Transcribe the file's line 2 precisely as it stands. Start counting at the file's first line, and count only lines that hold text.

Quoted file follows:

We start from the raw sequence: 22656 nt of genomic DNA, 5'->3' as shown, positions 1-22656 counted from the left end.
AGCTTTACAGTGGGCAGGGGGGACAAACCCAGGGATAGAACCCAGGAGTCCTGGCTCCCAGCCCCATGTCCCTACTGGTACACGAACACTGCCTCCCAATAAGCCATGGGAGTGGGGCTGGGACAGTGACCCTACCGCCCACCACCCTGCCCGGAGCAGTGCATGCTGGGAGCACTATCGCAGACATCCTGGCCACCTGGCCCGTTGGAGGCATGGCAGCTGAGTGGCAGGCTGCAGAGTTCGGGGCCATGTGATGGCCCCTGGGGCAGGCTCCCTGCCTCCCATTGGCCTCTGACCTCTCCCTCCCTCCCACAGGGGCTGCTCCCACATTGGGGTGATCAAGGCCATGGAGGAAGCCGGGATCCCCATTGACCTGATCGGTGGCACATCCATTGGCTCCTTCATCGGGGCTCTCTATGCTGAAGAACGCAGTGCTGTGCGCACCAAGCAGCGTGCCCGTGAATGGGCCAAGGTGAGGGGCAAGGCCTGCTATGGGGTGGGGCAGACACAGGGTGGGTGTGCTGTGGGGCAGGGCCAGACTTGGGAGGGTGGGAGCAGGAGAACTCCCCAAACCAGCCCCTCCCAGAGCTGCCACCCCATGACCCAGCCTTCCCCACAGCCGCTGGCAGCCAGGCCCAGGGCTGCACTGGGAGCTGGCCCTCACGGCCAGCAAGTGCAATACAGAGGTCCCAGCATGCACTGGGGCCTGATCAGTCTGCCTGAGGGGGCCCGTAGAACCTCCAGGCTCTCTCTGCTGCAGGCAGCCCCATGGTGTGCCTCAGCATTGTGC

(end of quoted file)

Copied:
AGCTTTACAGTGGGCAGGGGGGACAAACCCAGGGATAGAACCCAGGAGTCCTGGCTCCCAGCCCCATGTCCCTACTGGTACACGAACACTGCCTCCCAATAAGCCATGGGAGTGGGGCTGGGACAGTGACCCTACCGCCCACCACCCTGCCCGGAGCAGTGCATGCTGGGAGCACTATCGCAGACATCCTGGCCACCTGGCCCGTTGGAGGCATGGCAGCTGAGTGGCAGGCTGCAGAGTTCGGGGCCATGTGATGGCCCCTGGGGCAGGCTCCCTGCCTCCCATTGGCCTCTGACCTCTCCCTCCCTCCCACAGGGGCTGCTCCCACATTGGGGTGATCAAGGCCATGGAGGAAGCCGGGATCCCCATTGACCTGATCGGTGGCACATCCATTGGCTCCTTCATCGGGGCTCTCTATGCTGAAGAACGCAGTGCTGTGCGCACCAAGCAGCGTGCCCGTGAATGGGCCAAGGTGAGGGGCAAGGCCTGCTATGGGGTGGGGCAGACACAGGGTGGGTGTGCTGTGGGGCAGGGCCAGACTTGGGAGGGTGGGAGCAGGAGAACTCCCCAAACCAGCCCCTCCCAGAGCTGCCACCCCATGACCCAGCCTTCCCCACAGCCGCTGGCAGCCAGGCCCAGGGCTGCACTGGGAGCTGGCCCTCACGGCCAGCAAGTGCAATACAGAGGTCCCAGCATGCACTGGGGCCTGATCAGTCTGCCTGAGGGGGCCCGTAGAACCTCCAGGCTCTCTCTGCTGCAGGCAGCCCCATGGTGTGCCTCAGCATTGTGC